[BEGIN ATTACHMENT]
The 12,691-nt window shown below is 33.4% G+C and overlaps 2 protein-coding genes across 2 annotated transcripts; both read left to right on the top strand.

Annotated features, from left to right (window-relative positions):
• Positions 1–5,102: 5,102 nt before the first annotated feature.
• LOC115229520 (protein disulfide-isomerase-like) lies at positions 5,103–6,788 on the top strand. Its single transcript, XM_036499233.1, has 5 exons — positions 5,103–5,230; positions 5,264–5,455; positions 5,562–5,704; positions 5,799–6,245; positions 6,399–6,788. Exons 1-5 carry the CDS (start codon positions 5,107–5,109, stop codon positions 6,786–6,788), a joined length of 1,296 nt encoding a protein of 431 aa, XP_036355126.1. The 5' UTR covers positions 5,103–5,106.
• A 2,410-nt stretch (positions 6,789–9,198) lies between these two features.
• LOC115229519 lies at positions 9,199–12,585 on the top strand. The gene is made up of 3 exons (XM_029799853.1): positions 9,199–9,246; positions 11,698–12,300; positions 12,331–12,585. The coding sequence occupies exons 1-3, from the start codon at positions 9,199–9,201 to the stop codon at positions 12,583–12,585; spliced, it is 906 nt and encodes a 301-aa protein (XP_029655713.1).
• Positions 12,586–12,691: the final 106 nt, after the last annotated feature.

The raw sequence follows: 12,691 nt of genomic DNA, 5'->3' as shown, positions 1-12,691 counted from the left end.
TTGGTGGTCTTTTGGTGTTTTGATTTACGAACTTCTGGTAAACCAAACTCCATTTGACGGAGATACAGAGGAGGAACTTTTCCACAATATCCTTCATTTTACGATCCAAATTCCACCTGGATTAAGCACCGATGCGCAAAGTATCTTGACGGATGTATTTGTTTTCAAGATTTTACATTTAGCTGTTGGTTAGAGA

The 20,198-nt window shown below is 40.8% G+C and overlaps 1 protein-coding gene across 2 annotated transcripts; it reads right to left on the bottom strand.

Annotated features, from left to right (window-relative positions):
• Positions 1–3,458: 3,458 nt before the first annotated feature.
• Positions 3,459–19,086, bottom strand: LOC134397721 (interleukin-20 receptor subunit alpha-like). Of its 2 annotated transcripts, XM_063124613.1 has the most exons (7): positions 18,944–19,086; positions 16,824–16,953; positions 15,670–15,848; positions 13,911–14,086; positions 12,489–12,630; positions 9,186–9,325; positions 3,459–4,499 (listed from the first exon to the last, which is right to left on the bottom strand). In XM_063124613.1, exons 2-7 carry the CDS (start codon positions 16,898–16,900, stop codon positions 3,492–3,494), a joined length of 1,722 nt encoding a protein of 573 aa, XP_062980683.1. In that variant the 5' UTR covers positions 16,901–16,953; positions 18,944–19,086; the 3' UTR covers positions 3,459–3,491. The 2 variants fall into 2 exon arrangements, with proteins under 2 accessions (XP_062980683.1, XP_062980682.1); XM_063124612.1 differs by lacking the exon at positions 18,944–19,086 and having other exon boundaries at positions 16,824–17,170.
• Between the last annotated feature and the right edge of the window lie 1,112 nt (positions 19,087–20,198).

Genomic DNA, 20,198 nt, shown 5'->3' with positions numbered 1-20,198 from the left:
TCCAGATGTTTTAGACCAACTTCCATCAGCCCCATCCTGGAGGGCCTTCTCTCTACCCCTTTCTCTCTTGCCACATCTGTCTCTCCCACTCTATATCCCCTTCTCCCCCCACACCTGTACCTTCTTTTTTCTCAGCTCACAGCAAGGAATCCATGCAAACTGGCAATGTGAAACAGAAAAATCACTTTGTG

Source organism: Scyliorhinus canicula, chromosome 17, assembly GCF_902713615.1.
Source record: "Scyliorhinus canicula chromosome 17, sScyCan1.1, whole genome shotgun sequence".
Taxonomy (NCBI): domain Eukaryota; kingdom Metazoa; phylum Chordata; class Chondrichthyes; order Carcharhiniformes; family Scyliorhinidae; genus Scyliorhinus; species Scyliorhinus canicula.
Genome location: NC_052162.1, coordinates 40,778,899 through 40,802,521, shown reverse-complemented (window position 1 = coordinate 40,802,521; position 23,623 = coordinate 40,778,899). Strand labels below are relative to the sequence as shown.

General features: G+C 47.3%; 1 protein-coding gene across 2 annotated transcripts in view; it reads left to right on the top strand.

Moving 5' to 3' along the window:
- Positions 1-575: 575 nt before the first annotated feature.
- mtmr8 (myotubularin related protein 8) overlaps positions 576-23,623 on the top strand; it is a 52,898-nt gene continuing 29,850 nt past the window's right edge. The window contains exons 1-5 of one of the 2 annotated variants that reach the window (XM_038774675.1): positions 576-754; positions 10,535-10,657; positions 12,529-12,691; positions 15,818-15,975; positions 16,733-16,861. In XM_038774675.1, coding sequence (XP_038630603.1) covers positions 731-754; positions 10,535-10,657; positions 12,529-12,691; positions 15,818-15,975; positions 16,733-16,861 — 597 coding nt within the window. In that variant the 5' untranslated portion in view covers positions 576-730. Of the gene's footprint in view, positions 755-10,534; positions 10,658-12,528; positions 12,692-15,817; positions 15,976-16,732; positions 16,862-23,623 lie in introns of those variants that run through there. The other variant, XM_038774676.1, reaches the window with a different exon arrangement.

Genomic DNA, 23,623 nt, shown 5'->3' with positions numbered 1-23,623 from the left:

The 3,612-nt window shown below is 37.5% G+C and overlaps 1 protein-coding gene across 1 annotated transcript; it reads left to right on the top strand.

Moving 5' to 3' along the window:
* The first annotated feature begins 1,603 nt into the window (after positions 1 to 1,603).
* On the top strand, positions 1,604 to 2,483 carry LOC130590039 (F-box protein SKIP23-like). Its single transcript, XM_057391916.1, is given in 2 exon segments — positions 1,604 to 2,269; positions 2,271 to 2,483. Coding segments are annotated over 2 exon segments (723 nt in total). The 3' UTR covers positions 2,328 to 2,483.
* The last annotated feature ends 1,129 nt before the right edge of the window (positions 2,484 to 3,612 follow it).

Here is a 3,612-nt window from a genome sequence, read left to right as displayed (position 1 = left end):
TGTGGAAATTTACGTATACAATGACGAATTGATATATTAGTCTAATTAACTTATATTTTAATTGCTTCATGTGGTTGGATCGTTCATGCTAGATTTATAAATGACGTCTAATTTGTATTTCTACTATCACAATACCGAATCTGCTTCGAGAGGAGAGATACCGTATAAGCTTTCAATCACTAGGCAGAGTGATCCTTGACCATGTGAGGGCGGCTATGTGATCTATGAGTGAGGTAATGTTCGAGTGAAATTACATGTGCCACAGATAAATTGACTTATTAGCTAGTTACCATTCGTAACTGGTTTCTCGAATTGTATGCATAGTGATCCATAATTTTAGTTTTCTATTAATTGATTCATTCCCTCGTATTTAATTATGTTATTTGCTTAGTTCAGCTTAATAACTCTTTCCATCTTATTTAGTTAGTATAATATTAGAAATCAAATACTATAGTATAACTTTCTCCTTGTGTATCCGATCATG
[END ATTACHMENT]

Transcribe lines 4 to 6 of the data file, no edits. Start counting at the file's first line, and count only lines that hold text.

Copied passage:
• LOC115229520 (protein disulfide-isomerase-like) lies at positions 5,103–6,788 on the top strand. Its single transcript, XM_036499233.1, has 5 exons — positions 5,103–5,230; positions 5,264–5,455; positions 5,562–5,704; positions 5,799–6,245; positions 6,399–6,788. Exons 1-5 carry the CDS (start codon positions 5,107–5,109, stop codon positions 6,786–6,788), a joined length of 1,296 nt encoding a protein of 431 aa, XP_036355126.1. The 5' UTR covers positions 5,103–5,106.
• A 2,410-nt stretch (positions 6,789–9,198) lies between these two features.
• LOC115229519 lies at positions 9,199–12,585 on the top strand. The gene is made up of 3 exons (XM_029799853.1): positions 9,199–9,246; positions 11,698–12,300; positions 12,331–12,585. The coding sequence occupies exons 1-3, from the start codon at positions 9,199–9,201 to the stop codon at positions 12,583–12,585; spliced, it is 906 nt and encodes a 301-aa protein (XP_029655713.1).